Big Data – How to create it or get access to it?

Big Data – Nothing new anymore. Occasionally still used as buzzword, but for many company it became a productive tool to analyze huge volumes of data. I noticed the term Big Data disappeared from the 2015 and 2016 Gartner report “Hype Cycle for Emerging Technologies Identifies the Computing Innovations That Organizations Should Monitor” (compare the 2013 and 2014 report), I guess it jumped straight into the plateau of productivity.

We know the definition (volume, velocity, variety, plus variability and complexity), read books about, join conferences and meetups but for a developer (outside a corporate environment with access to some kind of big data) the question remains “How do I get Big Data”. While we have access to the various tools and platforms there is no stream we can easily tap in. Of course you could create random data in the millions but this would not create content that you could analyze. There are efforts to publish data accesible to the public (open data), but it is hardly a large volume and it is usually not streaming.

In the attempt to get at least a small portion of Big Data, I only found Twitter to play with. As a message based social networking service it certainly falls into the Big Data space with more than 310 million active users and 6.000 tweets a second (from 5.000 tweets a day in 2007). The 3 V’s are ticked and fortunately Twitter gives us API access to the data for developers. You can search the tweets, retrieve information about user accounts and listen to the status stream (though you can tap into the public stream only which is supposedly 1% of all, the gardenhose and firehose is off limits, you only get expensive access to it through some data resellers). Still we can poke our nose into Big Data ‘lite’.

I did some experiments with the Twitter search and streaming API, also in the context of aviation and airport. I started to persist trends, search results and filtered live stream into MongoDB. I will share some of my findings soon.

Twitter Stream

Twitter Stream

 

D3.js Getting started (again..)

The same questions as some years back: How to get started with it ?

The learning curve for beginners is certainly a bit steep if you dont have a basic background in at least HTML, CSS and JavaScript, in this case you rather go for a visualization tool like Tableau if you look for fast results.
The good news: There is plenty of material out there about D3, books, websites, tutorials. I purchased a couple of books from Packt Books and O’Reilly as PDF version, I think they have the most books, though most of them based on earlier D3 versions.

Packt Books

Packt Books

O'Reilly Books

O’Reilly Books

I wont recommend a specific one, most follow the same principles, a short intro to the DOM, explain the D3 basics followed by more or less complex samples. As with any other technology or programming language you learn most hands-on, there so many examples and good tutorials available. I never attempted to understand everything, understand the concepts, dissect existing visualizations and get creative !

Continue reading

D3.js Data-Driven-Documents Revisited

I came across this fantastic JavaScript library for DOM manipulation in 2011, at that time it was still fairly new in the visualization space and I picked it up for a couple of visualizations moving away from prefuse and other thick client embeded libraries. Now 5 years later, it matured massively and got adopted at large scale. Just recently the version 4.0 was releasey. One of the main features certainly the modularit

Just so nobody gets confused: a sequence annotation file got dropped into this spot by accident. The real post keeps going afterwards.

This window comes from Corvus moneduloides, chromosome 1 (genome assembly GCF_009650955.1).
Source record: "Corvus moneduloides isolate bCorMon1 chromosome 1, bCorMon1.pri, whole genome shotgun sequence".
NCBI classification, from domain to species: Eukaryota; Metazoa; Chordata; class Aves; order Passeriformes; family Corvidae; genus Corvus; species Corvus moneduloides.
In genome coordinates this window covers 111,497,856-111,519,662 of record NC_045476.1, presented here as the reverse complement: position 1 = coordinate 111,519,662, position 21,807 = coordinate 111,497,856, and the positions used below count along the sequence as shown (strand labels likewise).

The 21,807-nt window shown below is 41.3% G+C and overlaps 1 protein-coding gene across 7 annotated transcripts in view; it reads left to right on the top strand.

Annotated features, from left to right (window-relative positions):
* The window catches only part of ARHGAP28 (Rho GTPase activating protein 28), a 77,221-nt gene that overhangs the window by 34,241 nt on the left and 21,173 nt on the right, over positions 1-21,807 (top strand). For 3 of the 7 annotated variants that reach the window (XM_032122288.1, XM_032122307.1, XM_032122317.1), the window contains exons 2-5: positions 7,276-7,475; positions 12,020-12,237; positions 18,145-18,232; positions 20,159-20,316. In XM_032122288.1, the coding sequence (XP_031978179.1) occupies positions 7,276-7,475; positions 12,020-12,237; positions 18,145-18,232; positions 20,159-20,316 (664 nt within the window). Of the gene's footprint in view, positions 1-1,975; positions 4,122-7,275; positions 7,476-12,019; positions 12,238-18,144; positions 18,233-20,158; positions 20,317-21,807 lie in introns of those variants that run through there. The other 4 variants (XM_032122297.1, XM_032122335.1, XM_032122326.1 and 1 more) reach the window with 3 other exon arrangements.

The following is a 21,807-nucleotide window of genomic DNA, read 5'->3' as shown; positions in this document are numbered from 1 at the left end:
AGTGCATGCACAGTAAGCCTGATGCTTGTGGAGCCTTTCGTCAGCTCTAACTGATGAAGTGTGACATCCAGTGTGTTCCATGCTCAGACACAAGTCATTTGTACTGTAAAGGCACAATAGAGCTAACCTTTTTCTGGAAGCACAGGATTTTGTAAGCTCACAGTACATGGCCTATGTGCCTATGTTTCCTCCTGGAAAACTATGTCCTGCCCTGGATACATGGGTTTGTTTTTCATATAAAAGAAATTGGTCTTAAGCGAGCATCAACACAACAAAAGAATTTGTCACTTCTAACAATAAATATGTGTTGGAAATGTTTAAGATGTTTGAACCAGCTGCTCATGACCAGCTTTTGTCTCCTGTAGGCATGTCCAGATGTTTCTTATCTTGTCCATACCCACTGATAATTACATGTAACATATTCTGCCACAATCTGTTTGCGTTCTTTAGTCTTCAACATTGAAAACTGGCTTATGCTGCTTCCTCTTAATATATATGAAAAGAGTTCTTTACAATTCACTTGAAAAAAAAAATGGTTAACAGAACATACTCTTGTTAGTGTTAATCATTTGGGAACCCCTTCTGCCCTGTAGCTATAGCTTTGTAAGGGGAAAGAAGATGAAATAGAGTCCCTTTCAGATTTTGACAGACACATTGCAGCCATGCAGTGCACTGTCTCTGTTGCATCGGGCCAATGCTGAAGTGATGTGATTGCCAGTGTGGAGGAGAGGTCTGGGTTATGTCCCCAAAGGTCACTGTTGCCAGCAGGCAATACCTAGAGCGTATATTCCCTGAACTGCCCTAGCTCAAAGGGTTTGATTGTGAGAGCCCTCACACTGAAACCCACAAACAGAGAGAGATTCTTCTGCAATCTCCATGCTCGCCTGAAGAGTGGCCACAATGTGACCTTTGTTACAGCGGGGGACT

D3.js Webesit

D3.js Website and

I will revisit some of the old visualizations I created and also try to convert some newer ideas into visualizations. Now tinkering and playing became much easier, I recommend JSFiddle if you want to avoid local web server setup, though JSFiddle does not support version 4.0 yet (at the time of writing this).

JSFiddle

JSFiddle

You also can run your visualization with the good old GitHub Gist and the bl.ocks site or the browser plugins.

I am working with D3 again after experimenting with visualization tools like Tableau and realizing quickly that outstanding visualizations only can be created with the power of D3, though you have to work with sourcecode and understand whats going on under the hood of a modern web browser. Please dont forget D3 is released under the BSD license !

 

Eventually MongoDB

I have been observing and looking at MongoDB for a couple of years already but never used it in any really serious or professional context. I am a content PostgreSQL user since 2005 and exposed to Oracle for more than 15 years. MongoDb as a NoSQL database showed up in 2009, it is a free and open-source cross-platform document-oriented database, it breaks with the traditional relational database concept. You can read more about its history and the key facts at Wikipedia.
Here
is a good overview of the key facts of the current NoSQL landscape products.

Last year release 3.0 came out in 2015 with a significant number of improvements and changes. Time to spend time on it again and jump straight into the 3.x release world. I noticed a lot of books, tutorials and websites refer to the earlier versions and unfortunately using deprecated functions and features.

It takes very little to get started. Download and install it on Windows, Linux or Mac and get you hands dirty with the DB shell, which I recommend to do for the beginning to pick up the basics and concepts, before using a GUI. Free yourself from the relational DB way of thinking, try to adopt the concept of documents instead. There is also a number of books about MongoDB out there, but the website is quite rich in info and you find myriads of people talking about it in blogs and forums.

mongoshell